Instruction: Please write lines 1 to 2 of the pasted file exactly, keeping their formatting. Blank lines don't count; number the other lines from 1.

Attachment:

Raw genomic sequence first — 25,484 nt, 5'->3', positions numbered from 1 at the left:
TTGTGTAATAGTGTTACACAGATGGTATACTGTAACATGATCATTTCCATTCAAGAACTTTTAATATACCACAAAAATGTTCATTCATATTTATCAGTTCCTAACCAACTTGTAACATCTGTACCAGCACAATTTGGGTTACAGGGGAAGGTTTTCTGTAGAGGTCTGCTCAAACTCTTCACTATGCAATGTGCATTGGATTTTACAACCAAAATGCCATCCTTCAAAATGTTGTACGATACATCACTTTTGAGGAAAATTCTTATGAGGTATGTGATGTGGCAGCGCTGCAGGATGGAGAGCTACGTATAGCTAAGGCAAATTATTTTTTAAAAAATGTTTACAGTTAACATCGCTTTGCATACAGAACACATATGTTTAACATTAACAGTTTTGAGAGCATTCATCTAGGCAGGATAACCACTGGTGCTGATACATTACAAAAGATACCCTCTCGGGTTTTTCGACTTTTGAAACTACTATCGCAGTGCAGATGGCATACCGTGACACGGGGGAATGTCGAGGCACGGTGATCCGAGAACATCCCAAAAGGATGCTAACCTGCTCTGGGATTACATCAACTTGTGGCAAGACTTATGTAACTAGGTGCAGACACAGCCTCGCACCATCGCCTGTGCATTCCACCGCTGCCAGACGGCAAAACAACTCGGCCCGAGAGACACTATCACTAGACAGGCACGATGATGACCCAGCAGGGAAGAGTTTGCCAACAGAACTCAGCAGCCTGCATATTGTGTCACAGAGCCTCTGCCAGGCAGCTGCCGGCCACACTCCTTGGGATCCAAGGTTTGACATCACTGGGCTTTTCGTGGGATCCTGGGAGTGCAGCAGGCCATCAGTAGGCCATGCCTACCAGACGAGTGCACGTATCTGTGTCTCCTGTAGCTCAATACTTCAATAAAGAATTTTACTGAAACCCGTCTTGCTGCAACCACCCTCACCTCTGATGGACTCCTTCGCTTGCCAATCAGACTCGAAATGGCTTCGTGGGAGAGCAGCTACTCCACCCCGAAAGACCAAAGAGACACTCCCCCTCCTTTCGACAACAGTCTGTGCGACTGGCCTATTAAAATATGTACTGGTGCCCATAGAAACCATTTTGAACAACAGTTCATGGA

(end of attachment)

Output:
Raw genomic sequence first — 25,484 nt, 5'->3', positions numbered from 1 at the left:
TTGTGTAATAGTGTTACACAGATGGTATACTGTAACATGATCATTTCCATTCAAGAACTTTTAATATACCACAAAAATGTTCATTCATATTTATCAGTTCCTAACCAACTTGTAACATCTGTACCAGCACAATTTGGGTTACAGGGGAAGGTTTTCTGTAGAGGTCTGCTCAAACTCTTCACTATGCAATGTGCATTGGATTTTACAACCAAAATGCCATCCTTCAAAATGTTGTACGATACATCACTTTTGAGGAAAATTCTTATGAGGTATGTGATGTGGCAGCGCTGCAGGATGGAGAGCTACGTATAGCTAAGGCAAATTATTTTTTAAAAAATGTTTACAGTTAACATCGCTTTGCATACAGAACACATATGTTTAACATTAACAGTTTTGAGAGCATTCATCTAGGCAGGATAACCACTGGTGCTGATACATTACAAAAGATACCCTCTCGGGTTTTTCGACTTTTGAAACTACTATCGCAGTGCAGATGGCATACCGTGACACGGGGGAATGTCGAGGCACGGTGATCCGAGAACATCCCAAAAGGATGCTAACCTGCTCTGGGATTACATCAACTTGTGGCAAGACTTATGTAACTAGGTGCAGACACAGCCTCGCACCATCGCCTGTGCATTCCACCGCTGCCAGACGGCAAAACAACTCGGCCCGAGAGACACTATCACTAGACAGGCACGATGATGACCCAGCAGGGAAGAGTTTGCCAACAGAACTCAGCAGCCTGCATATTGTGTCACAGAGCCTCTGCCAGGCAGCTGCCGGCCACACTCCTTGGGATCCAAGGTTTGACATCACTGGGCTTTTCGTGGGATCCTGGGAGTGCAGCAGGCCATCAGTAGGCCATGCCTACCAGACGAGTGCACGTATCTGTGTCTCCTGTAGCTCAATACTTCAATAAAGAATTTTACTGAAACCCGTCTTGCTGCAACCACCCTCACCTCTGATGGACTCCTTCGCTTGCCAATCAGACTCGAAATGGCTTCGTGGGAGAGCAGCTACTCCACCCCGAAAGACCAAAGAGACACTCCCCCTCCTTTCGACAACAGTCTGTGCGACTGGCCTATTAAAATATGTACTGGTGCCCATAGAAACCATTTTGAACAACAGTTCATGGA